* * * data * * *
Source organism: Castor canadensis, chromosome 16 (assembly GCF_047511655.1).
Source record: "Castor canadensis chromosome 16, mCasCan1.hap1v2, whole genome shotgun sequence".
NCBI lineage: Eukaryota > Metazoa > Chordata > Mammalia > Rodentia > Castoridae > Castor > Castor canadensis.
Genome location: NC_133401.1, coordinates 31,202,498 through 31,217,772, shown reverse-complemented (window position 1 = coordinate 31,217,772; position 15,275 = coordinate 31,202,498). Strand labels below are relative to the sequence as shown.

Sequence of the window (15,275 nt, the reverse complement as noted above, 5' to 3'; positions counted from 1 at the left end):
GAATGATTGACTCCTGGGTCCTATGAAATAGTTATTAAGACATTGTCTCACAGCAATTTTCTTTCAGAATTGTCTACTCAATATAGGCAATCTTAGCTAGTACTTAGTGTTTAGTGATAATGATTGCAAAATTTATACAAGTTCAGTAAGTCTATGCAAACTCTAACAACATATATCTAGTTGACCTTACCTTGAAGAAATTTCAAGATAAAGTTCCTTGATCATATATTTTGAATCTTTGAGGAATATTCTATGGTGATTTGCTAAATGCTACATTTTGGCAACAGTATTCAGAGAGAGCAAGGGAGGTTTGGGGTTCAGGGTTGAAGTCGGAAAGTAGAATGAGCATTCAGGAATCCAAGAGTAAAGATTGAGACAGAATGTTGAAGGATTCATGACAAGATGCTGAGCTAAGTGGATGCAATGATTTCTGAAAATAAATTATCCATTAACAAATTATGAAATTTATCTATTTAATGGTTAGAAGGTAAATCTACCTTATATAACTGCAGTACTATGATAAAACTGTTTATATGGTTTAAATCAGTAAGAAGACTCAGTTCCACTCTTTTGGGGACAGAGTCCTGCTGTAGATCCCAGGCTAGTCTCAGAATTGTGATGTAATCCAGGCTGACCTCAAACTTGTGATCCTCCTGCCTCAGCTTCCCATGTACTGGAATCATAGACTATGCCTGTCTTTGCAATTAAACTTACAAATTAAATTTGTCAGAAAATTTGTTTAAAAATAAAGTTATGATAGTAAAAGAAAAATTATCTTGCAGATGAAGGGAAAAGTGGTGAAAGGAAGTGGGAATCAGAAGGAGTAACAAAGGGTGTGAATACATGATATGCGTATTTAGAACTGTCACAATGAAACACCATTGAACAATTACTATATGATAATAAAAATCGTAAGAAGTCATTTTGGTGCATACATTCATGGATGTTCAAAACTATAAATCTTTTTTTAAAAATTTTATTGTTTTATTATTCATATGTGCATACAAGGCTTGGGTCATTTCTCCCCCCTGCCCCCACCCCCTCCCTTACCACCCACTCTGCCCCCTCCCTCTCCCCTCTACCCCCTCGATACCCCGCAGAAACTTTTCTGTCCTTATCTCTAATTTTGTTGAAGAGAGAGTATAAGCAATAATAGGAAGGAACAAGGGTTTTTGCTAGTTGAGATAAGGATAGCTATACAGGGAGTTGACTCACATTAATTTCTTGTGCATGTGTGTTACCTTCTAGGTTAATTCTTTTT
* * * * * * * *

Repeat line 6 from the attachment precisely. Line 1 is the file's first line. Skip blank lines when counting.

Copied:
GAATGATTGACTCCTGGGTCCTATGAAATAGTTATTAAGACATTGTCTCACAGCAATTTTCTTTCAGAATTGTCTACTCAATATAGGCAATCTTAGCTAGTACTTAGTGTTTAGTGATAATGATTGCAAAATTTATACAAGTTCAGTAAGTCTATGCAAACTCTAACAACATATATCTAGTTGACCTTACCTTGAAGAAATTTCAAGATAAAGTTCCTTGATCATATATTTTGAATCTTTGAGGAATATTCTATGGTGATTTGCTAAATGCTACATTTTGGCAACAGTATTCAGAGAGAGCAAGGGAGGTTTGGGGTTCAGGGTTGAAGTCGGAAAGTAGAATGAGCATTCAGGAATCCAAGAGTAAAGATTGAGACAGAATGTTGAAGGATTCATGACAAGATGCTGAGCTAAGTGGATGCAATGATTTCTGAAAATAAATTATCCATTAACAAATTATGAAATTTATCTATTTAATGGTTAGAAGGTAAATCTACCTTATATAACTGCAGTACTATGATAAAACTGTTTATATGGTTTAAATCAGTAAGAAGACTCAGTTCCACTCTTTTGGGGACAGAGTCCTGCTGTAGATCCCAGGCTAGTCTCAGAATTGTGATGTAATCCAGGCTGACCTCAAACTTGTGATCCTCCTGCCTCAGCTTCCCATGTACTGGAATCATAGACTATGCCTGTCTTTGCAATTAAACTTACAAATTAAATTTGTCAGAAAATTTGTTTAAAAATAAAGTTATGATAGTAAAAGAAAAATTATCTTGCAGATGAAGGGAAAAGTGGTGAAAGGAAGTGGGAATCAGAAGGAGTAACAAAGGGTGTGAATACATGATATGCGTATTTAGAACTGTCACAATGAAACACCATTGAACAATTACTATATGATAATAAAAATCGTAAGAAGTCATTTTGGTGCATACATTCATGGATGTTCAAAACTATAAATCTTTTTTTAAAAATTTTATTGTTTTATTATTCATATGTGCATACAAGGCTTGGGTCATTTCTCCCCCCTGCCCCCACCCCCTCCCTTACCACCCACTCTGCCCCCTCCCTCTCCCCTCTACCCCCTCGATACCCCGCAGAAACTTTTCTGTCCTTATCTCTAATTTTGTTGAAGAGAGAGTATAAGCAATAATAGGAAGGAACAAGGGTTTTTGCTAGTTGAGATAAGGATAGCTATACAGGGAGTTGACTCACATTAATTTCTTGTGCATGTGTGTTACCTTCTAGGTTAATTCTTTTT